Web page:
GPCR Division Arrested Cells
Figure 1 - Cost-Effective Access to High Quality, Validated GPCR Cell Lines
Figure 2 - Dose response to VIP of VPAC1 CHO-K1 non-division-arrested and division-arrested cells. VPAC1 CHO-K1 cells (10,000 cells/well) were plated the day before the assay in a 384-well format in division-arrested and non-divison-arrested formats. The day of the assay, cells were stimulated with VIP over the indicated concentration range in the presence of 0.5% DMSO for 3 hr. Cells were then loades with LiveBLAzer™-FRET B/G Substrate (2 μM final concentration of CCF4-AM + 1 mM Solution D) for 2 hr. Fluorescence emission values at 460 nm and 530 were obtained using a standard fluorescence plate reader, and the response ratios plotted against the indicated concentrations of VIP (n=6 for each data point).
Figure 3 - Improved assay consistency with division-arrested cells. Three sets of division-arrested (DA) and growing (GR) cells were plated at the same time but entered the assay at three different time points. Better CV and Z' -factor valutes were observed with division-arrested cells (CV 7.5%, Z'-factor 0.76) than with growing cells (CV 20.1%, Z'-factor 0.38).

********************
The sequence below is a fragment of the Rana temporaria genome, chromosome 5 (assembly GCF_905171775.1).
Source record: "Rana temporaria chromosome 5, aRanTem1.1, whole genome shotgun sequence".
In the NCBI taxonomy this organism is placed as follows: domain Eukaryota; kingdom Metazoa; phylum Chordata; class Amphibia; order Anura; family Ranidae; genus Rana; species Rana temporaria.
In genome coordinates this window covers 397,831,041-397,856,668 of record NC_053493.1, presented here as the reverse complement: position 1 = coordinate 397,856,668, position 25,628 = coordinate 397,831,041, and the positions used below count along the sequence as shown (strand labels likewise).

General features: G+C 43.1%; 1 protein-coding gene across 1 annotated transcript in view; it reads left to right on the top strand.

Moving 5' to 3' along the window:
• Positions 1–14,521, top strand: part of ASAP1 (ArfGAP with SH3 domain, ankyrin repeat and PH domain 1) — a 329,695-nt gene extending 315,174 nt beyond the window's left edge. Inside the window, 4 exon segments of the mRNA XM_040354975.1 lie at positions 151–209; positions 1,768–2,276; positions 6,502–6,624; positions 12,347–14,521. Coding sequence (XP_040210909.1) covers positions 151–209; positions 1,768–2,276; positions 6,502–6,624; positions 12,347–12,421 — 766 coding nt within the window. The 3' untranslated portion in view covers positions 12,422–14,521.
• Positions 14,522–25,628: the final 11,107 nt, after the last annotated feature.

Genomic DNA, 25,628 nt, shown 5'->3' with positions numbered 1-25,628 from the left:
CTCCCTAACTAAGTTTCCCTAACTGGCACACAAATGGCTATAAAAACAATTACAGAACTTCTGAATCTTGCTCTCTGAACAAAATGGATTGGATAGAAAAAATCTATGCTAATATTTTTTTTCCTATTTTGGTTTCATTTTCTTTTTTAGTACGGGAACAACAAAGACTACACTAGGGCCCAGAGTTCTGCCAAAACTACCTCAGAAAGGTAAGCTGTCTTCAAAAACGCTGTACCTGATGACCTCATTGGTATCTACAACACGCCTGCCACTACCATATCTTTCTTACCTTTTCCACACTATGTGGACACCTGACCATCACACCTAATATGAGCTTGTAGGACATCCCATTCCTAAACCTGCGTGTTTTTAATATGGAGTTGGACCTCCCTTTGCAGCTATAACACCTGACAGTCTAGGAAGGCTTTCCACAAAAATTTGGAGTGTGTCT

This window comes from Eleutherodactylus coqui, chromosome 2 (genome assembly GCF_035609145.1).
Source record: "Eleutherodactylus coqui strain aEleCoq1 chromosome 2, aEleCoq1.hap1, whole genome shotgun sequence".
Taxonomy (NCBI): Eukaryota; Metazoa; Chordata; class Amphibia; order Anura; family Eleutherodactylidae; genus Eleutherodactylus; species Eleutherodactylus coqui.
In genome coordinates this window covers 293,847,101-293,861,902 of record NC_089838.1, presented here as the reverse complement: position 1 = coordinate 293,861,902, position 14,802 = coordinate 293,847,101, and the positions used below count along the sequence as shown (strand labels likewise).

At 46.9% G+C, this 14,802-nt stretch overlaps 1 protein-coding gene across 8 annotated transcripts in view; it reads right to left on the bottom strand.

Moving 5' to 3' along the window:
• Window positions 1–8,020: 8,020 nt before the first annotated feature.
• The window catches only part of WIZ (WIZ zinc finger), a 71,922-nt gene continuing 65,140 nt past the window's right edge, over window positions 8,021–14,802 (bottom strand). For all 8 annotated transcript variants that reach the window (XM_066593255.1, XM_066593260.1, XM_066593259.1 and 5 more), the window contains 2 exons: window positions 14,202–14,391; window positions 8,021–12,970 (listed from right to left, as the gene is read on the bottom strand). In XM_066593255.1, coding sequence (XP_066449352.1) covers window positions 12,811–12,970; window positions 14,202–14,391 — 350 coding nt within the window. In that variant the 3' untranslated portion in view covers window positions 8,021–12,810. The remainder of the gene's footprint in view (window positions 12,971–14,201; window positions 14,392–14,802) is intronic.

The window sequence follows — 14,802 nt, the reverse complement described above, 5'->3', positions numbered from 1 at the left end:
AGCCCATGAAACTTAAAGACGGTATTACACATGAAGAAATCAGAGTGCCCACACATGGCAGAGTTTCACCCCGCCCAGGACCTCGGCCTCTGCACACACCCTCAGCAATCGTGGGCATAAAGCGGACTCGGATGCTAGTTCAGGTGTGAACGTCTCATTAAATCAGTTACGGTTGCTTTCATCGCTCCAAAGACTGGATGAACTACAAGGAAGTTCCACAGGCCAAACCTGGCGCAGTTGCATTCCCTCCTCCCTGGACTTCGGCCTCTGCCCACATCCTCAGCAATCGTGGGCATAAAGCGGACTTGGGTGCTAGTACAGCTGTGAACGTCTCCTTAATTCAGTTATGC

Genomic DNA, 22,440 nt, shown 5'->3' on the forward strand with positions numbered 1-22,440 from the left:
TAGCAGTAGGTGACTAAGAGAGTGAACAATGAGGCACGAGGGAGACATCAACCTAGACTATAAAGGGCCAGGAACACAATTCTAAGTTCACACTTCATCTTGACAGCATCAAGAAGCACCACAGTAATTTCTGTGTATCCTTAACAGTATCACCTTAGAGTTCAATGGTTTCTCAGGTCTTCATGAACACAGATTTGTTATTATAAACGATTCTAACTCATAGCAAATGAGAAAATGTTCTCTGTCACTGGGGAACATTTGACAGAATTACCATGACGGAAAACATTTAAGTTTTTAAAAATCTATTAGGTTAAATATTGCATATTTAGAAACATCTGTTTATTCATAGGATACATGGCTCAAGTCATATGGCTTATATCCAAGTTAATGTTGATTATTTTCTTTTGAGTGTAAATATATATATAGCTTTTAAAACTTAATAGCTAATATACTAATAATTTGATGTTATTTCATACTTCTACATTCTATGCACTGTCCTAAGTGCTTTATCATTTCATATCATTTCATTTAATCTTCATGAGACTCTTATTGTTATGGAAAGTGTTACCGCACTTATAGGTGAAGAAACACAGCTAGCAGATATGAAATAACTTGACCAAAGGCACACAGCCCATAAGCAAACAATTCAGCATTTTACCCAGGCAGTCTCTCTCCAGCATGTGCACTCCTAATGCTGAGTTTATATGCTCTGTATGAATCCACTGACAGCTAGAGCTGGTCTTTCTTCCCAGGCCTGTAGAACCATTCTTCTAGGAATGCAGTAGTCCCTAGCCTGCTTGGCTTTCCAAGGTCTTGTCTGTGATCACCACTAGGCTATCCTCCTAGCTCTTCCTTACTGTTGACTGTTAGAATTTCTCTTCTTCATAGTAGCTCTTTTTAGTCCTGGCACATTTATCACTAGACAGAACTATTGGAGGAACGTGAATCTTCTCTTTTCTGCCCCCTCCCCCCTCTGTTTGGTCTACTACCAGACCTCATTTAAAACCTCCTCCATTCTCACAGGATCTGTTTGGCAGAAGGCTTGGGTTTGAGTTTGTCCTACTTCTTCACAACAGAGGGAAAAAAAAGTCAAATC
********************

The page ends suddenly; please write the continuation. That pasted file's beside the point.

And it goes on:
View our complete list of GeneBLAzer® GPCR Division arrested and dividing cell based assays.
Invitrogen acquired Division Arrest technology through our acquisition of Sentigen Holding Corp. As part of the Sentigen transaction, Invitrogen acquired the patent family which includes U.S. Patent No. 7,045,281 and Australian Patent No. 2003270073. Patent applications are currently pending in this family in the United States and a number of other countries.
Screening and Profiling
- SelectScreen™ Functional GPCR Profiling Service
- Fursov, N. et al. (2005) Improving consistency of cell-based assays by using division- arrested cells. Assay Drug Dev Technol 3(1): 7–15.
- Kunapuli, P. et al. (2005) Application of division arrest technology to cell-based HTS: comparison with frozen and fresh cells. Assay Drug Dev Technol 3(1): 17–26.
- Digan, M.E. et al. (2005) Evaluation of division-arrested cells for cell-based highthroughput screening and profiling. J Biomol Screen 10(6): 615–623.
- Vasudevan, C. et al. (2005) Improving high-content-screening assay performance by using division-arrested cells. Assay & Drug Development Technologies 3(5): 515–523.